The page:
Allistair Borthwick is most famous for his classic novel “Always a Little Further.” The book, which described in a fictionalized narrative how the common folk were growing in passion for the life of exploration of and climbing the Scottish Highlands. The novel, filled with wit, humor, and memorable characters, is still considered one of the greatest classics of the 20th century. The book was pivotal in helping this growing social trend grow and flourish. And it just so happened that just as it was published there were mass layoffs throughout the country, particularly in the Clydebank shipyards.
This meant that lots of people now had much more time on their hands for such a thing. Although Borthwick himself was in the middle class, during this time he formed many close friendships with these lower class hikers and mountain climbers. This movement was itself inspired by an earlier similar movement in a state of Germany. That movement was known as the Wandervogel movement. “Always a Little Further” was published in 1939 just before the outbreak of World War II. As soon as it did he enlisted in the army.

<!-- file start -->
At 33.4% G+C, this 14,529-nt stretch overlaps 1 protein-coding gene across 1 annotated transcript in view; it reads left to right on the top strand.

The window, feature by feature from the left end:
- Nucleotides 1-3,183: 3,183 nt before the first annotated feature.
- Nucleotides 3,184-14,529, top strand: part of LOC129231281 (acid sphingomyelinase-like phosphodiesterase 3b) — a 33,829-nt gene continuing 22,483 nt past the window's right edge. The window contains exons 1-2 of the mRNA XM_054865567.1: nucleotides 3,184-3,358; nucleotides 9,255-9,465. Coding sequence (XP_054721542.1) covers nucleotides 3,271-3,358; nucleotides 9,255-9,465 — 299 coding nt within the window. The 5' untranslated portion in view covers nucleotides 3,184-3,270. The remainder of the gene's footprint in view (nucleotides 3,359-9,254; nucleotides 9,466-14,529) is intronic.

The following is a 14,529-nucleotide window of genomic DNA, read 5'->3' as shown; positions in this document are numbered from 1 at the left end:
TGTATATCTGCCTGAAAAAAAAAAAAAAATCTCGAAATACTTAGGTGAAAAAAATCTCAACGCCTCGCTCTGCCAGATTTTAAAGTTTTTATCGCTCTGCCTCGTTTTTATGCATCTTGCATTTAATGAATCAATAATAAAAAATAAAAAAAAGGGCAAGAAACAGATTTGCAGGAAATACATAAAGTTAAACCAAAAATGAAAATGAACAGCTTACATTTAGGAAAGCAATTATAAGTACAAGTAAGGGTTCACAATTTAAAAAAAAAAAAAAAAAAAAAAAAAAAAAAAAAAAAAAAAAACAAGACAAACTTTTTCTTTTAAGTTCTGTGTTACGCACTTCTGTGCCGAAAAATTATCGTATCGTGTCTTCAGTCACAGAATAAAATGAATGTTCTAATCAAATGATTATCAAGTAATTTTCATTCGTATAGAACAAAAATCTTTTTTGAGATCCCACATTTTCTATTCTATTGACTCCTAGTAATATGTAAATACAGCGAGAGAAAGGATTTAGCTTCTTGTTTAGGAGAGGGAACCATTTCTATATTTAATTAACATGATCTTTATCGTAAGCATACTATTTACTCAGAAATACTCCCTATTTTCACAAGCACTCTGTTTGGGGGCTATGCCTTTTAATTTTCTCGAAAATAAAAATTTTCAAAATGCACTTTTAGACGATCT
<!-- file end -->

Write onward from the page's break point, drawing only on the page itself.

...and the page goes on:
He spent most of the various with various units in North Africa and Europe. In October 1944 he transferred to the 5th Seaforth Highlanders, with whom he would remain for the rest of the war. His most honored feat in the war came during this stretch: leading 600 men across enemy lines in the dark and without any trustworthy maps. While this was the most honored story, during the war he faced many life-threatening situations and battles. Immediately after the war in 1946 he wrote and published “Sans Peur,” his personal experience in the last year or so of the war.
His commanding officers actually allowed him to start writing it while he was still in the army and before hostilities had even officially ceased. And after these hostilities had stopped, he was allowed to skip all of the regularly required parades so that he could continue writing.